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Importing & exporting data

Table of contents


Supported Formats

Tablesaw supports importing and exporting data to and from a variety of data types and sources.

Format Import Export
CSV (and other delimited text) Yes Yes
JSON Yes Yes
RDBMS (via JDBC) Yes  
Fixed Width Text Yes Yes
Excel Yes  
HTML Yes Yes

Importing data

Note: To minimize the size of the core library, some of the readers (currently JSON, HTML tables, and Excel files) are packaged in separate modules. You will need to include them in your project to use the methods.

See the Javadoc for DataFrameReader for a listing of all the methods that are available.

Text files (CSV, Tab-delimited, Fixed-width field, etc.)

Most text formats are treated similarly. This section covers rectangular text formats like CSV, but much of the information is also relevant for JSON, Excel, and HTML tables.

The easiest way to load data from a CSV file on disk is to use:

Table t ="myFile.csv");

This method supplies defaults for everything but the filename. We assume that columns are separated by commas, and that the file has a header row, which we use to create column names. If one or more defaults are incorrect, you can customize the loading process using the class CsvReadOptions.

You can create an options object with a builder:

CsvReadOptions.Builder builder = 
		.separator('\t')										// table is tab-delimited
		.header(false)											// no header
		.dateFormat("yyyy.MM.dd");  				// the date format to use. 

CsvReadOptions options =;

Table t1 =;

The header option indicates whether or not there’s a one-line header row at the top of the file. If header is false, we treat all the rows as data.

The separator option allows you to specify a delimiter other than a comma, in case you’re loading a Tab-delimited file, for example.

The dateFormat lets you provide a format for reading dates. All dates in the file should use the same format, and the format is as defined in java.time.format.DateTimeFormatter.

When the table is created, it is given a default name based on the name of the file it was loaded from. You can change the name at any time using table.setName(aString);. The table name is used in printing the table and information about it.

Column types

With all these methods, Tablesaw looks at the data in each column in the file and takes a wild guess at the type. Actually, it looks at a sample of the data and applies some heuristics. Of course, it’s possible that the data set includes rare values that are missed in the type inference sample. If that happens, you can set the option sample(false) to consider all the data when performing type inference.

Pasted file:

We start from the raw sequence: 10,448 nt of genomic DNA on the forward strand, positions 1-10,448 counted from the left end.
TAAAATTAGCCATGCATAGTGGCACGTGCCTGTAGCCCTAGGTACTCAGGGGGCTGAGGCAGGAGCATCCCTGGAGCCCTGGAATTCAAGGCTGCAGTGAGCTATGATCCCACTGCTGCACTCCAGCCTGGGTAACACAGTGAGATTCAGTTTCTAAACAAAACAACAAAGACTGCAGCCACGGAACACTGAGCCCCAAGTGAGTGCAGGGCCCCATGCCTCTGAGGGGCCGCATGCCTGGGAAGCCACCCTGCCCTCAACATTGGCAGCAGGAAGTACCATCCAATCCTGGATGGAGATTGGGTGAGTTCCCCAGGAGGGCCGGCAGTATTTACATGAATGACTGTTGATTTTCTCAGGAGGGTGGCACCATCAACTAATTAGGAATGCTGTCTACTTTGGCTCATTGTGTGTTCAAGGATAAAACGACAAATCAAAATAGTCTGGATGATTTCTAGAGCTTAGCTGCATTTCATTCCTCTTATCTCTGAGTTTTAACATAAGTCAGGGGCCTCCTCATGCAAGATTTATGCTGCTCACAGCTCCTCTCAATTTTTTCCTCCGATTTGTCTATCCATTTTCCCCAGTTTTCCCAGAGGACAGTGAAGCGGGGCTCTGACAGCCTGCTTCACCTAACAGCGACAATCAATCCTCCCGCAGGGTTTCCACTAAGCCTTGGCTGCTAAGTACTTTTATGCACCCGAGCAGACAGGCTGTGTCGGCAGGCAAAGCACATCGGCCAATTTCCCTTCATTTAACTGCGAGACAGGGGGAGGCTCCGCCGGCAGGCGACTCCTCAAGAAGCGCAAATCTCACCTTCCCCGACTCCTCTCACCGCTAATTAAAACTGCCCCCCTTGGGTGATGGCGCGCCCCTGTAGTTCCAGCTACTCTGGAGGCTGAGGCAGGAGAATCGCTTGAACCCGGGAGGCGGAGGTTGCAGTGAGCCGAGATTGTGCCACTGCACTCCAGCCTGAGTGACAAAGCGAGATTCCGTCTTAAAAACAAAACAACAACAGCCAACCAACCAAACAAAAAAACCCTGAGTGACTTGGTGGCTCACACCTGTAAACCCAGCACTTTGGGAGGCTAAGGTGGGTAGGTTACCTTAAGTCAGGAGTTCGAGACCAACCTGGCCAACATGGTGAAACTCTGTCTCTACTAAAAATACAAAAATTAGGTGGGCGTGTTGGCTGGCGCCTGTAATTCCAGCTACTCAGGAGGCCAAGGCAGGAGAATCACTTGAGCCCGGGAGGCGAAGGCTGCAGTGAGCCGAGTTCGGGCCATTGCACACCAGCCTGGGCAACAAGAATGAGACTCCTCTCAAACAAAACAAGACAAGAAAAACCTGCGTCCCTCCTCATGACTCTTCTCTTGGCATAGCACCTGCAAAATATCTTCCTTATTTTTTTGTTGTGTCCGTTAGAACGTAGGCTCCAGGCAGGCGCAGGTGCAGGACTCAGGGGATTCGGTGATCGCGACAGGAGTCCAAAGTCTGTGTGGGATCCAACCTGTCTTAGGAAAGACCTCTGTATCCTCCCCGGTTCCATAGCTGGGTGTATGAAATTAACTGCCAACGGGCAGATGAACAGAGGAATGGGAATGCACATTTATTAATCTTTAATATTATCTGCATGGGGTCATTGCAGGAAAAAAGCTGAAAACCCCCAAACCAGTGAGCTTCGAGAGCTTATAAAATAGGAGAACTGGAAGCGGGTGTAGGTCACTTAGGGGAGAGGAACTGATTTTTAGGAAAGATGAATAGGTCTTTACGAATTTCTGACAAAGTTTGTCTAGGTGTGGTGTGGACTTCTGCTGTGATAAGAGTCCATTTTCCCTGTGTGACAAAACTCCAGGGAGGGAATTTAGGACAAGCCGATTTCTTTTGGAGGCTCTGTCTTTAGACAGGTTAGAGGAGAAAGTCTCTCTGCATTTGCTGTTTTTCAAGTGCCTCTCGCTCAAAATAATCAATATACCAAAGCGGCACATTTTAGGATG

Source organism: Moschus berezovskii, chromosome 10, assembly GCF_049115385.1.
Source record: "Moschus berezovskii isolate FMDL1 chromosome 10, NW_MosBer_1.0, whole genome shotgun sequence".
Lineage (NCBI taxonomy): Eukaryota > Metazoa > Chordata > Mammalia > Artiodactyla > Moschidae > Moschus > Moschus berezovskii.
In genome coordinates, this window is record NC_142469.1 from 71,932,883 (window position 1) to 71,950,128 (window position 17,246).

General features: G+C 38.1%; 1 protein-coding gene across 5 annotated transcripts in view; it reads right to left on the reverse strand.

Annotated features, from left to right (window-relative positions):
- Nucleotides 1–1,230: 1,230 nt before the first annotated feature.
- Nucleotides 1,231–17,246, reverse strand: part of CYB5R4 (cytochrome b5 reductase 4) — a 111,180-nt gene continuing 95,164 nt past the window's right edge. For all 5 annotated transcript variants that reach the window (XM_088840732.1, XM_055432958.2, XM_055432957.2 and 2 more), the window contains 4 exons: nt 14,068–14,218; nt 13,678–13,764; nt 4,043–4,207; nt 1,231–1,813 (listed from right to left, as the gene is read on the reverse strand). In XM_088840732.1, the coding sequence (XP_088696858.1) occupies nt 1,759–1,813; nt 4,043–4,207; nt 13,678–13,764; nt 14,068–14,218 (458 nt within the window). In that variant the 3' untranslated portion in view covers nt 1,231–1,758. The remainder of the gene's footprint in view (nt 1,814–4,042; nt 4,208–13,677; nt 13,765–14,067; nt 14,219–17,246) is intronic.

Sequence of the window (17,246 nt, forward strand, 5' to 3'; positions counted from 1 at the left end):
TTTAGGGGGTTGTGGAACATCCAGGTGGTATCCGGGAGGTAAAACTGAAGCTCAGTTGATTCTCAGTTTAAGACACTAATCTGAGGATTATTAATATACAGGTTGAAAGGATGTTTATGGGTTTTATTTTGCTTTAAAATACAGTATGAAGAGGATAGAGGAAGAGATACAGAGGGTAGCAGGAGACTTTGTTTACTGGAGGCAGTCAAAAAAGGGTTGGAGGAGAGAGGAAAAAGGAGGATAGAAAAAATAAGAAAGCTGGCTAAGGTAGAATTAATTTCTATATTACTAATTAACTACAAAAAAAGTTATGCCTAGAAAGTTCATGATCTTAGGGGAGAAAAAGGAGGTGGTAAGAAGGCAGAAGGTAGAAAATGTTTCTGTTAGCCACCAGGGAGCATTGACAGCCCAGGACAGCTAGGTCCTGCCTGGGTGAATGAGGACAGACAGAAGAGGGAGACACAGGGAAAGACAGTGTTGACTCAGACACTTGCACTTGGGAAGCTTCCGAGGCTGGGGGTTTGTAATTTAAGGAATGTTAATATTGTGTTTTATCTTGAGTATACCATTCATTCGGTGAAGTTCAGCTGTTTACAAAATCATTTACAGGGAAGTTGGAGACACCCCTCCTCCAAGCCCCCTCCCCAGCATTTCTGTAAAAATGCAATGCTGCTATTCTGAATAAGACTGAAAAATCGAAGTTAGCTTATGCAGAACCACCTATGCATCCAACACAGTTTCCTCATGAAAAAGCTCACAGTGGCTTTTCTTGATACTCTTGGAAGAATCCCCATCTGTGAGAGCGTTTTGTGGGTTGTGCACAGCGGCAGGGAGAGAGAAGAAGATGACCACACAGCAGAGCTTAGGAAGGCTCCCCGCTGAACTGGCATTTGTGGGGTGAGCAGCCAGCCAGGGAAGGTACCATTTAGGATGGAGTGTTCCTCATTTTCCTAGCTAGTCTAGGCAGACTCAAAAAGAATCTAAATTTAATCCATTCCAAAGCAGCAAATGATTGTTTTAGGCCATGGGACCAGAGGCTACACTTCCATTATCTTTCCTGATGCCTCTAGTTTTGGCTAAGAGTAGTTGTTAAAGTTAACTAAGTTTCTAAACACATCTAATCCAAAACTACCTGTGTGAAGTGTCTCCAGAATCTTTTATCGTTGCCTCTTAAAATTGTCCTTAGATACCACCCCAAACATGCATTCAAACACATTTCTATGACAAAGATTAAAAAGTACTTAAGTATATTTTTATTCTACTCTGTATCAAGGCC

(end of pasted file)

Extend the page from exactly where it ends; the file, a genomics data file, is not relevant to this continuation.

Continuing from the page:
If nothing else seems to fit, the column is read as a StringColumn. Usually, Tablesaw gets it right, but sometimes it needs a little help.

Specifying the datatypes for each column

By a little help, we mean you could specify the types explicitly, by passing an array of ColumnType objects to the read().csv() method. For example:

Table t =

If that seems like a lot of work, it does have some advantages.

First, it reduces the loading time as the system does not need to infer the column types. The time saved can be significant if the file is large.

Second, it gives you complete control over the types for your columns.

In some cases, you must specify the column type, because Tablesaw can’t guess correctly. For example, if a file has times encoded as HHmm so that noon appears as ‘1200’, it’s impossible to infer that this means 12:00 noon, and not the integer 1,200.

A shortcut: Getting the guessed column types

If the table has many columns, it can be tedious to build the column type array by hand. To help, CsvReader has methods that return the inferred ColumnTypes in the form of an array, or as a String. The String is formatted so that it resembles a Java array literal. This method can be used even if reading the file fails.